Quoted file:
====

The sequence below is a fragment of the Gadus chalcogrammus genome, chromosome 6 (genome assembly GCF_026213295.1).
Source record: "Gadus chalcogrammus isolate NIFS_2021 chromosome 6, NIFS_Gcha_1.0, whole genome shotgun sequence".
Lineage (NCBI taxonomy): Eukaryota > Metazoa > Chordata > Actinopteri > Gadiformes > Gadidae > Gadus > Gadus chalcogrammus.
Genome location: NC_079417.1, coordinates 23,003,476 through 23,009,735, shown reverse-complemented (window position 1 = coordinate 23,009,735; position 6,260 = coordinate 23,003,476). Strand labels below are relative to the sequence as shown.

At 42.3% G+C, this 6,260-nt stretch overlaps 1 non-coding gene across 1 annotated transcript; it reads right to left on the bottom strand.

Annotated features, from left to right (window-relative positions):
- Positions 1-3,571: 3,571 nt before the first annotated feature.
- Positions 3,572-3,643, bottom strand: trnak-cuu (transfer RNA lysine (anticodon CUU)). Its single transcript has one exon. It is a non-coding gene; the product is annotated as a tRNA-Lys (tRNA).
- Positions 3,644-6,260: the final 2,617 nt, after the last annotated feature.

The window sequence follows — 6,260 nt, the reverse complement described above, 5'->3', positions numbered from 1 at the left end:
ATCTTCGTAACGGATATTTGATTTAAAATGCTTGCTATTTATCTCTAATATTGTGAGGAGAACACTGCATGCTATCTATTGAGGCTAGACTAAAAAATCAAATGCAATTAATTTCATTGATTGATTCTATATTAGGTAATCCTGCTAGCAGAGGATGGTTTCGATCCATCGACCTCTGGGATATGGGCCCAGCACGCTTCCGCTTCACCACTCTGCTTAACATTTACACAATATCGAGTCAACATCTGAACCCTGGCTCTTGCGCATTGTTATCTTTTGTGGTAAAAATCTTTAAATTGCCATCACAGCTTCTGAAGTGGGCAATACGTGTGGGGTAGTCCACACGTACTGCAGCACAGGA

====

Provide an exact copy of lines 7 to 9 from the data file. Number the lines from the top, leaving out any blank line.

- Positions 1-3,571: 3,571 nt before the first annotated feature.
- Positions 3,572-3,643, bottom strand: trnak-cuu (transfer RNA lysine (anticodon CUU)). Its single transcript has one exon. It is a non-coding gene; the product is annotated as a tRNA-Lys (tRNA).
- Positions 3,644-6,260: the final 2,617 nt, after the last annotated feature.